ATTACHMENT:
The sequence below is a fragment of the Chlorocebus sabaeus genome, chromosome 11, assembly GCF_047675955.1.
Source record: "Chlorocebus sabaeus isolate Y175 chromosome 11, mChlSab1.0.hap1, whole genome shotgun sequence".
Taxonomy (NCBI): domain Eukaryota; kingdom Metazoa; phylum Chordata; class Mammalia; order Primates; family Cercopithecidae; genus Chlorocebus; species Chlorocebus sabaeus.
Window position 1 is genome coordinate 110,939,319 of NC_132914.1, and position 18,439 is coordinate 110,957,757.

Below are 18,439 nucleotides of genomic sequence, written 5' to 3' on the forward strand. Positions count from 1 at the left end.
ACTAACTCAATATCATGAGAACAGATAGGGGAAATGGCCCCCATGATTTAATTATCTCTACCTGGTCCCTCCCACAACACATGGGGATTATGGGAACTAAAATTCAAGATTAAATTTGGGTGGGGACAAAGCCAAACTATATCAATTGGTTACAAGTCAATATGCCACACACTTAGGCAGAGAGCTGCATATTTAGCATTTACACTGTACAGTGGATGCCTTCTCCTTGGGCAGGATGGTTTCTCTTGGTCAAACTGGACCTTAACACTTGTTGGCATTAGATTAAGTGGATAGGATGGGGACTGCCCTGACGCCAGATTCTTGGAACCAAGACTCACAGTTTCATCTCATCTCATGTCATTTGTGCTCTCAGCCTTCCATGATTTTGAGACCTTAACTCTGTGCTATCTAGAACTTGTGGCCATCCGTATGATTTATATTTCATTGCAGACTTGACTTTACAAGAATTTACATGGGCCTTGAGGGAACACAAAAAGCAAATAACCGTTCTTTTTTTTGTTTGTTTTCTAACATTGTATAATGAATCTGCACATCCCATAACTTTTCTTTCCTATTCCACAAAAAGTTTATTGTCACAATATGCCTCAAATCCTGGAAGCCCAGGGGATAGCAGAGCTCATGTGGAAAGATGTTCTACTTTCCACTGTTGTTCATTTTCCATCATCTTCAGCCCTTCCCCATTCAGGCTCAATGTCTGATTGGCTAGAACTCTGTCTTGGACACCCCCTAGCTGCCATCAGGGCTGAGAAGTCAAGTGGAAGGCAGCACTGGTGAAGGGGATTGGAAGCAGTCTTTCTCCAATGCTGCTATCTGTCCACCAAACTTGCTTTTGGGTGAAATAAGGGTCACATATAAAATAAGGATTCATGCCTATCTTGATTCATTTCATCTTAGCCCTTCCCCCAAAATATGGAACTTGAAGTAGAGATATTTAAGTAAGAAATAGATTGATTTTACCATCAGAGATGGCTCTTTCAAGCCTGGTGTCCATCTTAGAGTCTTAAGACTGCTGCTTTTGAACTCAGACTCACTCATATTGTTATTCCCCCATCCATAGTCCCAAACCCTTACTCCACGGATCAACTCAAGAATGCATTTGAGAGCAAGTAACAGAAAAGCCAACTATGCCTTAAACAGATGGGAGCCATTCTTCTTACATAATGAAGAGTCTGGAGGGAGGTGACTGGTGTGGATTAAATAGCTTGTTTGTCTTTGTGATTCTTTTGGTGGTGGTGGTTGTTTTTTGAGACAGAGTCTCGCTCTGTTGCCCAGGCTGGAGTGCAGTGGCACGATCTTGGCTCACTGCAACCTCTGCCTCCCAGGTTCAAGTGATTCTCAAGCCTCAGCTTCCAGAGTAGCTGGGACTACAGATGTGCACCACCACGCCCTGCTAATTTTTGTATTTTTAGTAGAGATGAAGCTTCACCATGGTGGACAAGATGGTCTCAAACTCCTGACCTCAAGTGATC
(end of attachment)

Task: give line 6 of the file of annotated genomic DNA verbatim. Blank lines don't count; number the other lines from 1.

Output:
ACTAACTCAATATCATGAGAACAGATAGGGGAAATGGCCCCCATGATTTAATTATCTCTACCTGGTCCCTCCCACAACACATGGGGATTATGGGAACTAAAATTCAAGATTAAATTTGGGTGGGGACAAAGCCAAACTATATCAATTGGTTACAAGTCAATATGCCACACACTTAGGCAGAGAGCTGCATATTTAGCATTTACACTGTACAGTGGATGCCTTCTCCTTGGGCAGGATGGTTTCTCTTGGTCAAACTGGACCTTAACACTTGTTGGCATTAGATTAAGTGGATAGGATGGGGACTGCCCTGACGCCAGATTCTTGGAACCAAGACTCACAGTTTCATCTCATCTCATGTCATTTGTGCTCTCAGCCTTCCATGATTTTGAGACCTTAACTCTGTGCTATCTAGAACTTGTGGCCATCCGTATGATTTATATTTCATTGCAGACTTGACTTTACAAGAATTTACATGGGCCTTGAGGGAACACAAAAAGCAAATAACCGTTCTTTTTTTTGTTTGTTTTCTAACATTGTATAATGAATCTGCACATCCCATAACTTTTCTTTCCTATTCCACAAAAAGTTTATTGTCACAATATGCCTCAAATCCTGGAAGCCCAGGGGATAGCAGAGCTCATGTGGAAAGATGTTCTACTTTCCACTGTTGTTCATTTTCCATCATCTTCAGCCCTTCCCCATTCAGGCTCAATGTCTGATTGGCTAGAACTCTGTCTTGGACACCCCCTAGCTGCCATCAGGGCTGAGAAGTCAAGTGGAAGGCAGCACTGGTGAAGGGGATTGGAAGCAGTCTTTCTCCAATGCTGCTATCTGTCCACCAAACTTGCTTTTGGGTGAAATAAGGGTCACATATAAAATAAGGATTCATGCCTATCTTGATTCATTTCATCTTAGCCCTTCCCCCAAAATATGGAACTTGAAGTAGAGATATTTAAGTAAGAAATAGATTGATTTTACCATCAGAGATGGCTCTTTCAAGCCTGGTGTCCATCTTAGAGTCTTAAGACTGCTGCTTTTGAACTCAGACTCACTCATATTGTTATTCCCCCATCCATAGTCCCAAACCCTTACTCCACGGATCAACTCAAGAATGCATTTGAGAGCAAGTAACAGAAAAGCCAACTATGCCTTAAACAGATGGGAGCCATTCTTCTTACATAATGAAGAGTCTGGAGGGAGGTGACTGGTGTGGATTAAATAGCTTGTTTGTCTTTGTGATTCTTTTGGTGGTGGTGGTTGTTTTTTGAGACAGAGTCTCGCTCTGTTGCCCAGGCTGGAGTGCAGTGGCACGATCTTGGCTCACTGCAACCTCTGCCTCCCAGGTTCAAGTGATTCTCAAGCCTCAGCTTCCAGAGTAGCTGGGACTACAGATGTGCACCACCACGCCCTGCTAATTTTTGTATTTTTAGTAGAGATGAAGCTTCACCATGGTGGACAAGATGGTCTCAAACTCCTGACCTCAAGTGATC